How long do you need to be in a new country to feel at home?
I always adapt very quickly - I can feel at home in as little as a week or two, but it takes much longer to get a really deep knowledge of a place.
It depends on the area where you are living as some make you feel welcomed while others may not hostile. Anyway, my family and I are very adaptive in places we go to stay in different areas though I have not move to a new country. My young brother is now staying in New Zealand and settle in quickly.
It seems to me that one of the key variables regarding to your question has to do with language. If you speak and read the language of a new place, assimilation should be much quicker than in a place where you do not know the language.
I absolutely agree. I didn't have that problem moving to America, but in the Czech Republic it took a while to feel comfortable speaking Czech (and I only ever had a basic grasp of the language). Still, Prague felt like my home. Thanks for commenting
It took my grandparents about five seconds to feel at home in the United States after spending what seemed like an eternity in an overcrowded leaky boat, coming over from the old country.
They spoke not a word of English, but learned it very quickly and made it a rule in their household that we could speak only English - we were not allowed to speak the tongue of the old country. Sounds perhaps like a harsh rule, but it made us real Americans in just one generation!
Depends if the new country is to be long or short term.
As a long time ex pat I still miss home. Perhaps because I left my immediate family behind. Admittedly, travel wasn't so easy in those days either. Today, many years later I'm still torn.
Also much depends on language, finances, work, relationships, status - they often are a part of moving permanently to a new country.
I like to think I quickly adapt. I don't think it troubled me in the past to stay in other cultures and I'd like to think it won't trouble me now to be marooned in a place that I completely know nothing about. The potential thrill of the place is always exciting.
It depends. If you have to learn a new language and learn to comprehend a very different culture it can take months or year.s Perhaps the learning never ends....
A person starts feeling at home in a new country only when he/she can start earning his/her bread and butter in that country.
I have only lived in 2 countries but i have travelled quite a bit. I adjust easily to a place I go to, even with the language barrier.I love exploring places so I think If I move to onother country, it will be easy for me to adjust.
Usually around three months, Emily....! I need to observe more on everything in the new country where I live in -- especially the people who live around me, this is the first priority for me that I have to adapt before the other...!
Depends on the person's adaptability. For me, I need a year.
I would say, maybe about 2 years. I've been in Poland now for over 2 years (after my deportation from the US, which I lived in ever since I was 3 years old, for drug related charges, which I deal with in my hubs) and I'm starting to get the hang of it. The most difficult aspect of it all is the language barrier. But after overcoming that, it gets much easier. They say it takes about 2 years to learn how to speak a language conversationally and 5 years to speak it fluently.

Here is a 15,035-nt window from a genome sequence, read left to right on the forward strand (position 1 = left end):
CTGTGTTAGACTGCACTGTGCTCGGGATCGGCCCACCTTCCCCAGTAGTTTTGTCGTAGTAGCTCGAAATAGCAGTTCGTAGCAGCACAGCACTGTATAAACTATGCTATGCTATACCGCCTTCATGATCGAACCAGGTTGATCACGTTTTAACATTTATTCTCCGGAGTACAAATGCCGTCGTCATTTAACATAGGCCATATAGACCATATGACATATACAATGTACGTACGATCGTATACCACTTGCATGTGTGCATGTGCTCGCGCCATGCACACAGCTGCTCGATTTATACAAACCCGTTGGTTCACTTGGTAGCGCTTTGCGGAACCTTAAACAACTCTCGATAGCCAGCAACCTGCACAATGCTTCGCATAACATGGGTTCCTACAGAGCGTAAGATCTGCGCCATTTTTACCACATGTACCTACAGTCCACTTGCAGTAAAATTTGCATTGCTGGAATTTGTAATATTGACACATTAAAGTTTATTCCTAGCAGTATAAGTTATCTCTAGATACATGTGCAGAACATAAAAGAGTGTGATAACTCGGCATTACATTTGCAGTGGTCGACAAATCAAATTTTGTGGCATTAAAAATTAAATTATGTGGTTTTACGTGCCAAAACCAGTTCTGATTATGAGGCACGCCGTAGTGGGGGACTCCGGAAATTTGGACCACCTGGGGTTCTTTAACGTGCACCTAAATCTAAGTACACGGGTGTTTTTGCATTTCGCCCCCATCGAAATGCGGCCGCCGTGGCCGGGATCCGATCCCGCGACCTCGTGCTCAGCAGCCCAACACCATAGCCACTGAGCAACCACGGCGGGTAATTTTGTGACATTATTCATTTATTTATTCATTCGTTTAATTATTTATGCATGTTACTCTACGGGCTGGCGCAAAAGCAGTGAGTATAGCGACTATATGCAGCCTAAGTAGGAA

Wow, that's a good one... I think it depends on what you do in that country, and how you impact those that are around you and visa-versa. When you have spent enough time in the trenches/offices/businesses etc to feel as if you have earned your keep in the presence of your peers, and when you have stopped saying you, you guys, you people, and have replaced it with, I, we, and us... I think that would be a good indication of feeling at home where ever you are. Peace. Kawi.
I depends upon the character of each person. Those who are friendly and bold will require only a few days to feel at home in a new country. But for those who are shy and quiet, it may take a lot of time. I.e, adaptability of a person has great importance in such cases.
People who quickly adapt to a new atmosphere can be good friends too. We never feel bored when we are along with such people.
Maybe a month or two but I always feel homesick, even here after 23 years in England I still miss my family in the Philippines especially my father, step-mother and brothers & families & sister. I can adapt easily to other places and people but I still miss my country home. As the saying goes "There is no place like Home".
In my opinion, this has less to do with time spent abroad and more to do with your ability to grasp the language and etiquette's necessary to live and function on a day-to-day basis.
Once these are grasped you can start to be more independent and make progress with the things that are important to you.
It also depends on your ability to cope with change. I lived abroad for 3 years without returning home (in fact, as of the writing of this, I'm going to be returning back to the US for a while now). Avoiding "complaining" and the other expats that complained about everything was absolutely essential to living abroad like that for me.
when one has the ability to make a living, speak the language well enough to understand politics and a developed close circle of friends to share your life with. That pretty much makes you sigh and think "there is no place like home". But I don't think the feeling of homesickness for your native country ever goes totally away.
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